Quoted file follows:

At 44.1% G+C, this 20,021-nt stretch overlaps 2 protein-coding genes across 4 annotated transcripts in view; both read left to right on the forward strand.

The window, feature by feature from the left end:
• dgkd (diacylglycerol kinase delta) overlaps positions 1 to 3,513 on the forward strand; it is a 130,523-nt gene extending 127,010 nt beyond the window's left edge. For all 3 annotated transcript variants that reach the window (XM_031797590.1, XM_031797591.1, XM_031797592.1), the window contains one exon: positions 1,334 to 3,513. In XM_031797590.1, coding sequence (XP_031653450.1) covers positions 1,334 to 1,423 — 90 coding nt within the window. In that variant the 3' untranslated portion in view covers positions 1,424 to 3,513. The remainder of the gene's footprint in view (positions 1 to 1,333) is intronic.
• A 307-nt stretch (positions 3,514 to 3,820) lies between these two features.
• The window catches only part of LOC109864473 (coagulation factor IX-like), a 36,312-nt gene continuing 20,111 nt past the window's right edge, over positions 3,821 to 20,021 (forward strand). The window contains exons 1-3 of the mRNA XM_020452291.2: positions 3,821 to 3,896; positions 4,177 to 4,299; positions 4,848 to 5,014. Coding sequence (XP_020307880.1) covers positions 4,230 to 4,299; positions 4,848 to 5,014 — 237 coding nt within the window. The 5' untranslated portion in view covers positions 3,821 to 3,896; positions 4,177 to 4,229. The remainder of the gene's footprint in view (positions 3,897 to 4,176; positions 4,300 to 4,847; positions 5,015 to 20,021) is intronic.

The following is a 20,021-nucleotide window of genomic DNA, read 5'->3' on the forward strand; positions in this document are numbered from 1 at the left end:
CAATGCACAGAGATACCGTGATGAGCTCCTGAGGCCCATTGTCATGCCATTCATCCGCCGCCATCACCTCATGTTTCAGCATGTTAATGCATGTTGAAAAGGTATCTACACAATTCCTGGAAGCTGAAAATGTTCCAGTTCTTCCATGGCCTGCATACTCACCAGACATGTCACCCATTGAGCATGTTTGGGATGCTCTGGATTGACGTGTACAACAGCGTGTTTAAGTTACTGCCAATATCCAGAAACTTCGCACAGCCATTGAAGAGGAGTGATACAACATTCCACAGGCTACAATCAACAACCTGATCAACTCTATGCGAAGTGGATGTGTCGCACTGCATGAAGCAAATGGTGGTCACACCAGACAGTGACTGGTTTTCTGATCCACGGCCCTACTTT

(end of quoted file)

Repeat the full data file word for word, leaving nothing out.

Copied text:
At 44.1% G+C, this 20,021-nt stretch overlaps 2 protein-coding genes across 4 annotated transcripts in view; both read left to right on the forward strand.

The window, feature by feature from the left end:
• dgkd (diacylglycerol kinase delta) overlaps positions 1 to 3,513 on the forward strand; it is a 130,523-nt gene extending 127,010 nt beyond the window's left edge. For all 3 annotated transcript variants that reach the window (XM_031797590.1, XM_031797591.1, XM_031797592.1), the window contains one exon: positions 1,334 to 3,513. In XM_031797590.1, coding sequence (XP_031653450.1) covers positions 1,334 to 1,423 — 90 coding nt within the window. In that variant the 3' untranslated portion in view covers positions 1,424 to 3,513. The remainder of the gene's footprint in view (positions 1 to 1,333) is intronic.
• A 307-nt stretch (positions 3,514 to 3,820) lies between these two features.
• The window catches only part of LOC109864473 (coagulation factor IX-like), a 36,312-nt gene continuing 20,111 nt past the window's right edge, over positions 3,821 to 20,021 (forward strand). The window contains exons 1-3 of the mRNA XM_020452291.2: positions 3,821 to 3,896; positions 4,177 to 4,299; positions 4,848 to 5,014. Coding sequence (XP_020307880.1) covers positions 4,230 to 4,299; positions 4,848 to 5,014 — 237 coding nt within the window. The 5' untranslated portion in view covers positions 3,821 to 3,896; positions 4,177 to 4,229. The remainder of the gene's footprint in view (positions 3,897 to 4,176; positions 4,300 to 4,847; positions 5,015 to 20,021) is intronic.

The following is a 20,021-nucleotide window of genomic DNA, read 5'->3' on the forward strand; positions in this document are numbered from 1 at the left end:
CAATGCACAGAGATACCGTGATGAGCTCCTGAGGCCCATTGTCATGCCATTCATCCGCCGCCATCACCTCATGTTTCAGCATGTTAATGCATGTTGAAAAGGTATCTACACAATTCCTGGAAGCTGAAAATGTTCCAGTTCTTCCATGGCCTGCATACTCACCAGACATGTCACCCATTGAGCATGTTTGGGATGCTCTGGATTGACGTGTACAACAGCGTGTTTAAGTTACTGCCAATATCCAGAAACTTCGCACAGCCATTGAAGAGGAGTGATACAACATTCCACAGGCTACAATCAACAACCTGATCAACTCTATGCGAAGTGGATGTGTCGCACTGCATGAAGCAAATGGTGGTCACACCAGACAGTGACTGGTTTTCTGATCCACGGCCCTACTTT